PRUPAC's argument that we should follow the LAD's approach, however, is misplaced. The LAD prohibits discrimination by an "employer," N.J.S.A. 10:5-5(e), and, in defining "employee," states only that the term "does not include any individual employed in the domestic service of any person," N.J.S.A. 10:5-5(f). Certainly, the LAD's express definition of "employee" is broad, but its scope was also tempered by similar federal statutes and prior interpretations. That is, in light of federal decisions that interpreted Title VII of the Civil Rights Act of 1964, 42 U.S.C.A. §§ 2000e to 2000-17, and federal decisions that interpreted not only the LAD but similar anti-discrimination laws enacted in other states, we determined in Pukowsky that "independent contractors are not to be considered 'employees' within the meaning of the LAD, and are therefore not entitled to avail themselves of its protections." 312 N.J. Super. at 180. Since our Supreme Court has held that the construction given to Title VII of the Civil Rights Act represents "a key source of interpretive authority" for construing the terms of the LAD, Grigoletti v. Ortho Pharm. Corp., 118 N.J. at 89, 97 (1990), in staking the parameters of the LAD's definition of "employee" in Pukowsky we adopted the test that appears to have originated in Spirides v. Reinhardt, 613 F.2d 826, 832 (D.C. Cir. 1979); see also EEOC v. Zippo Mfg. Co., 713 F.2d 32, 37 (3rd Cir. 1983); Franz v. Raymond Eisenhardt & Sons, Inc., 732 F. Supp. 521, 528 (D.N.J. 1990), and held that the following factors should be weighed in determining whether a worker is an employee within the meaning of N.J.S.A. 10:5-5(f):
(1) the employer's right to control the means and manner of the worker's performance; (2) the kind of occupation --supervised or unsupervised; (3) skill; (4) who furnishes the equipment and workplace; (5) the length of time in which the individual has worked; (6) the method of payment; (7) the manner of termination of the work relationship; (8) whether there is annual leave; (9) whether the work is an integral part of the business of the "employer;" (10) whether the worker accrues retirement benefits; (11) whether the "employer" pays social security taxes; and (12) the intention of the parties. [Pukowsky, supra, 312 N.J. Super. at 182-83.]
In Chrisanthis v. County of Atlantic, 361 N.J. Super. 448, 456 (App. Div. 2003), we followed Pukowsky in considering plaintiff's status and right to pursue a discrimination claim, but emphasized that the test required "more than the listing of factors on either side of the ledger with victory going to the side garnering the most factors." Instead, we said that "[a] 'principled application' of the factors and a consideration of which factors are more important under the peculiar circumstances of each case are required." Ibid. PRUPAC argues that the Pukowsky factors should be utilized in determining whether a worker is an "employee" within the meaning of CEPA. The trial judge agreed with this approach, but we do not.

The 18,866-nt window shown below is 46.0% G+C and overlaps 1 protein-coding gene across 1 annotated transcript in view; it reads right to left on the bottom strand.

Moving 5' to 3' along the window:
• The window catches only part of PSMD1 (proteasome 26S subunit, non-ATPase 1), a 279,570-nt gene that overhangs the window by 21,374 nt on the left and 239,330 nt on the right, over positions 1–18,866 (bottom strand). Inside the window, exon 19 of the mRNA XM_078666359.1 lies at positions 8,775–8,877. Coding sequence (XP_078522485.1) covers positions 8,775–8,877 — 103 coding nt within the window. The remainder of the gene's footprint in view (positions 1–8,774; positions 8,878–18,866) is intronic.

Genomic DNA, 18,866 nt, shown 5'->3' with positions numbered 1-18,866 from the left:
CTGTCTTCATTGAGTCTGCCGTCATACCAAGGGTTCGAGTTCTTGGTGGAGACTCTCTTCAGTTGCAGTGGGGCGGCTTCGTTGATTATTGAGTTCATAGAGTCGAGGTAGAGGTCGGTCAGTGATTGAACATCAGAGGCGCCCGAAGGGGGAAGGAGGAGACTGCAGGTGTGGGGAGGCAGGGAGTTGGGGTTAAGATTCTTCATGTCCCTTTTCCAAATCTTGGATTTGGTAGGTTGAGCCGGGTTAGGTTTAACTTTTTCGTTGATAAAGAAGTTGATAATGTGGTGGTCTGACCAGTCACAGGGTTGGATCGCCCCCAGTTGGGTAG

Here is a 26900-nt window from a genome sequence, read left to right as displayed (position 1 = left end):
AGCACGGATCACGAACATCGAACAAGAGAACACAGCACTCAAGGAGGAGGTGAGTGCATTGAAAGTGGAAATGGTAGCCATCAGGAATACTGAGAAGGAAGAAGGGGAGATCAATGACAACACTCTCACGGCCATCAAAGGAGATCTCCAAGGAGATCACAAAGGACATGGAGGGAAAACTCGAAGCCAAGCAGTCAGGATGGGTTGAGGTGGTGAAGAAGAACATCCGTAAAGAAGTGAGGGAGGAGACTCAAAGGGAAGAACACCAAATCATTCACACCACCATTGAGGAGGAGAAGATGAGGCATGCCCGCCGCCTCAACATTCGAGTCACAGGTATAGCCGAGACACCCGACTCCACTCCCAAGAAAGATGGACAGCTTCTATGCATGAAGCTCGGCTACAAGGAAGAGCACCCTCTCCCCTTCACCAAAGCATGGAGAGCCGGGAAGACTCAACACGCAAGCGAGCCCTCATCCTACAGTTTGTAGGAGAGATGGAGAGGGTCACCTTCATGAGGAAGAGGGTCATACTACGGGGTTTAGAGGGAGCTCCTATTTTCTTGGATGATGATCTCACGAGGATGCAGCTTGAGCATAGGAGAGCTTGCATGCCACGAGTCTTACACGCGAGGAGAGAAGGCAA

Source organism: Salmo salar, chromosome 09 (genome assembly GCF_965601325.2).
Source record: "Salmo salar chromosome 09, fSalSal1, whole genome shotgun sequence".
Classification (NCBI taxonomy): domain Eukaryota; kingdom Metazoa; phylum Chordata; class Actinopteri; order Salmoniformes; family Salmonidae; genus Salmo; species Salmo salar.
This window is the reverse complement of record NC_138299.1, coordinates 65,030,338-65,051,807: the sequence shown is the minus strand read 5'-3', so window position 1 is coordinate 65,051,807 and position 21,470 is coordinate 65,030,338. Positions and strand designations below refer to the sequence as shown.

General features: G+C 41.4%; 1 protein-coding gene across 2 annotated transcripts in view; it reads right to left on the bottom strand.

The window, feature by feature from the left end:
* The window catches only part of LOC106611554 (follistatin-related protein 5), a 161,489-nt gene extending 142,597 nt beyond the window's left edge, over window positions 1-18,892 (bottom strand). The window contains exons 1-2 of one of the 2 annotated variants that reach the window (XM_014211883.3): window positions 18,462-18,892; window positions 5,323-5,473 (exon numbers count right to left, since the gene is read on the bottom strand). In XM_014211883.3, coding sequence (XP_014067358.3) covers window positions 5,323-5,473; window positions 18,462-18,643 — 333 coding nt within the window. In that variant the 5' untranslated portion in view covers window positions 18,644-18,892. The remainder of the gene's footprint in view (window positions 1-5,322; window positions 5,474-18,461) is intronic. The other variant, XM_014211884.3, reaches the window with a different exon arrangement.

In rejecting the use of the Pukowsky test for CEPA purposes, we initially recognize that the wording of the LAD's definition of "employee" contained in N.J.S.A. 10:5-5(f) varies from the wording of CEPA's definition of "employee" contained in N.J.S.A. 34:19-2(b). In addition, our interpretation of the LAD's definition in Pukowsky was also tempered by the prior federal history of this and other anti-discrimination laws. CEPA, on the other hand, has no federal antecedents that represent a source of interpretive authority. CEPA was intended to vindicate different public interests than the LAD, so it does not necessary follow that CEPA's definition of "employee" should follow in lock-step with the definition contained in the LAD.
In focusing on the main question posed by this appeal --whether "independent contractors" may also fall within CEPA's definition of "employee" -- we observe that the Legislature did not expressly exclude independent contractors. This fact has particular significance because, as a matter of statutory construction, we are to assume that the Legislature is cognizant of its laws as well as the tools of construction employed by courts. See, e.g., Brewer v. Porch, 53 N.J. 167, 174 (1969); Matawan Borough v. Monmouth County Tax Bd., 51 N.J. 291, 299-300 (1968). In following that approach, we observe that our Legislature has shown its ability to unambiguously exclude independent contractors from persons defined as employees in other contexts. For example, the term "employee" was defined in the Tort Claims Act as one who works for another "provided, however, that the term does not include an independent contractor." N.J.S.A. 59:1-3. It logically follows that if the Legislature had intended to exclude independent contractors from N.J.S.A. 34:19-2(b), it likely would have adopted language identical or similar to that employed in N.J.S.A. 59:1-3. The Legislature's determination not to utilize the wording contained in N.J.S.A. 59:1-3 when it described the scope of N.J.S.A. 34:19-2(b) -- like the dog that did not bark in the night*fn2 -- is persuasive evidence that the Legislature did not intend, for CEPA purposes, to exclude all independent contractors from its protection.
Instead, we conclude that CEPA's definition of "employee" not only has the capacity to include workers who may be classified at common law as independent contractors but that the definition should be construed broadly and principally focus on the "control and definition" factor expressly mentioned in N.J.S.A. 34:19-2(b). In short, in staking N.J.S.A. 34:19-2(b)'s parameters, we have endeavored to harmonize the Legislature's precise wording of the statute with CEPA's purposes. Service Armament Co. v. Hyland, 70 N.J. 550, 558-59 (1976); Petition of Singer Asset Finance Co., 314 N.J. Super. 116, 119 (App. Div. 1998); see also N.J.S.A. 1:1-1 ("In the construction of the laws and statutes of this state . . . words and phrases shall be read and construed with their context. . . ."). In considering the Legislature's chief reasons for adopting CEPA, we reject PRUPAC's argument because we can find no reason to interpret the term "employee" narrowly or to exclude all independent contractors from its scope.